The presentations made me realise that there is a lot of change ahead for everyone involved in international trade. This “trusted trader” partnership between customs and industry is going to make a big impact on supply chain costs and times very soon. There was a lot of interaction from the delegates. For once, I resisted the temptation to ask questions, happy to listen to the others, and what struck me was that the people here to learn about customs procedures and trade facilitation had flown in from far more distant places than myself. In fact, apart from the organisers and speakers I met no one from Europe, Canada or the USA until later in the week. The conflict between facilitating trade and maintaining a secure supply chain came across good and strong — it’s facilitation of legitimate trade that is being developed, hence the need for accredited businesses (AEO as we call it in the EU).

Key moments: the ICC talking about its new initiative of accrediting the bodies that issue Certificates of Origin and having an on-line checking system; the WTO nearing the end of the Doha Round after nine years (Bali, December 2013 — maybe, perhaps) with the signing of the Trade Facilitation Agreement; the cost of customs administration on exports (in Chad, one container takes 101 days of work at US$8525 to export; in Singapore, that’s four days of work, cost US$425); and learning about the WCO Economic Competitive Package (ECP) aimed at facilitation. Of course, best of all is meeting such great people from all over the world who share the same interests in customs issues as I do (nice to know I’m not the only sad person around!).

My other sessions were on more standard customs topics: tariff classification, customs valuation and origin. I knew it took a long time to get the Harmonised System (HS) amendments to the tariff through, but I was surprised to learn that the final drafts for inclusion in the next revision (the HS Codes are revised about every five years —currently known as HS2012) have to be ready by November 2013 for publication in 2017.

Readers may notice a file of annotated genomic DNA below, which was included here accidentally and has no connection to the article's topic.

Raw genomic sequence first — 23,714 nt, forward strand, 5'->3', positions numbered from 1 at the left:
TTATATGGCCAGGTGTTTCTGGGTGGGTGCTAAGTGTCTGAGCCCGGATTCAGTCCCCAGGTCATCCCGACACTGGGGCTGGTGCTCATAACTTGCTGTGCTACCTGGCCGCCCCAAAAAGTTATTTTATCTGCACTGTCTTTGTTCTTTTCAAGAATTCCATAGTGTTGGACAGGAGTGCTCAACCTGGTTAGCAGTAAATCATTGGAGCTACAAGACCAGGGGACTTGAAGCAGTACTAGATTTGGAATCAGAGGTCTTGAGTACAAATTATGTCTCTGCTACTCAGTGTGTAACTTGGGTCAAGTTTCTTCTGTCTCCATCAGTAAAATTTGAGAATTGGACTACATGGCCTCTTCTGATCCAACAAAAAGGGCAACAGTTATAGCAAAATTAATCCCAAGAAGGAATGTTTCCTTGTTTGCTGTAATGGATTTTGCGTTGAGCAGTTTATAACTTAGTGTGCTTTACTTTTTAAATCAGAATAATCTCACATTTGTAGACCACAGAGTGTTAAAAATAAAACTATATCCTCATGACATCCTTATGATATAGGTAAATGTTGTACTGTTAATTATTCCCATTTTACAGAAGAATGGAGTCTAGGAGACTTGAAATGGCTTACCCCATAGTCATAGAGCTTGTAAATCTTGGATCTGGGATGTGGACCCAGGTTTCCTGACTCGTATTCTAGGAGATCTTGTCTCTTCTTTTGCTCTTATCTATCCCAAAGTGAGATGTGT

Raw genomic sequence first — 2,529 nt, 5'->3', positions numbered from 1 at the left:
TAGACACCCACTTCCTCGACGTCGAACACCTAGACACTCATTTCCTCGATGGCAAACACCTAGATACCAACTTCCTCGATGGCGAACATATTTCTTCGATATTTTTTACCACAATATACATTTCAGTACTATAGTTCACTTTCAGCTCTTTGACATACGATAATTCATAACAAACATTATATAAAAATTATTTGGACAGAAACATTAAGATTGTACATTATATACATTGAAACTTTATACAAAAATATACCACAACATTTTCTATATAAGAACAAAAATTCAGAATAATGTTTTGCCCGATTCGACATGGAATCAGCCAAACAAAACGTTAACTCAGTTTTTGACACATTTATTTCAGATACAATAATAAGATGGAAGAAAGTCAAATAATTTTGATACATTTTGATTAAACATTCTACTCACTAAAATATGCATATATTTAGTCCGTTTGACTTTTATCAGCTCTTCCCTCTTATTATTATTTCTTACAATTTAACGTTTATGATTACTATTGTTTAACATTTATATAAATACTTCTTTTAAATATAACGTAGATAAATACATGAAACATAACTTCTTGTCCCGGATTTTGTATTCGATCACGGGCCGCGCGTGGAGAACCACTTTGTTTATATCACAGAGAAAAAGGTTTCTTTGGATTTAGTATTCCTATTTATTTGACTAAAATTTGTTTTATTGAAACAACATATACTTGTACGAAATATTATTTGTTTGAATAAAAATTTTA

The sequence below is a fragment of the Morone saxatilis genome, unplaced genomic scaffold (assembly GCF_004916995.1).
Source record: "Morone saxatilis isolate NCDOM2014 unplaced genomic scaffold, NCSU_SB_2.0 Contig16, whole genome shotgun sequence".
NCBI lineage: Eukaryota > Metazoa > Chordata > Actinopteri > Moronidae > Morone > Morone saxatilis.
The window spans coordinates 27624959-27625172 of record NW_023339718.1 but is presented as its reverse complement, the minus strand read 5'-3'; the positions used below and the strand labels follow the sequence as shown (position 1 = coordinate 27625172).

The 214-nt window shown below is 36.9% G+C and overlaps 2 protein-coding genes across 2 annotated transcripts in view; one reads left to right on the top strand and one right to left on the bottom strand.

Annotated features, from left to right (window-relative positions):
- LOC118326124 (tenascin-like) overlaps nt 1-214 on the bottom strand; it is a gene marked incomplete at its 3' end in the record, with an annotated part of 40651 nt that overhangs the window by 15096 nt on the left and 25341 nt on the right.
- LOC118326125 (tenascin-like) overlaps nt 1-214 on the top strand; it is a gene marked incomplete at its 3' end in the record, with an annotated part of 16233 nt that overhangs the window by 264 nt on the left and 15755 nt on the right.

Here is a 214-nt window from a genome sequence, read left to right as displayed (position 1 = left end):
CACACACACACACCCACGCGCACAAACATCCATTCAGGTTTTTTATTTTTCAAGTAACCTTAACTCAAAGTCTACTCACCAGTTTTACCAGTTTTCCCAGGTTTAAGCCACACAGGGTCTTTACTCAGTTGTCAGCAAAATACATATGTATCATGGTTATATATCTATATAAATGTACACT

The HS is a brilliant system of coding goods internationally for customs and trade purposes, but it will always be out of date. A little titbit: new headings for LED lights, lamps, modules and panels are to be added, and possible new heading for tripods, monopods, etc for digital cameras. We had a great “professor” for valuation for one of the mornings — Leonardo from Brazilian Customs working at the WCO. He loves valuation — the philosophy, the history, the practical, the legal; fantastic sessions with jazz, classical music and dancing were used to enhance our understanding. Did you know that determining intercompany pricing was like a dance? Neither did I, until this morning.

After 60 hours of training over 8 days I was almost ready to pass out. The Customs and Trade WCO Knowledge Academy ended with an awards ceremony with our certificates being presented by Kunio Mikuriya, Secretary General of the WCO. He made a nice (short) speech about collaboration between trade and customs being important to forge a safe international trading future with interaction, communication and understanding.

After the presentation, most of the delegates started their journeys home, with 12–30 hour flights not unusual. I have offers to visit Trinidad & Tobago, Jamaica, the USA, India, Papua New Guinea, Brazil, Sweden, the DR Congo and Nigeria. Who knows?

One thing I do know for sure is that there is nothing wrong with the knowledge and commitment of Customs and Trade in the big “bad” world. I am a proud member of the WCO Class of 2013!

Last reviewed 10 September 2013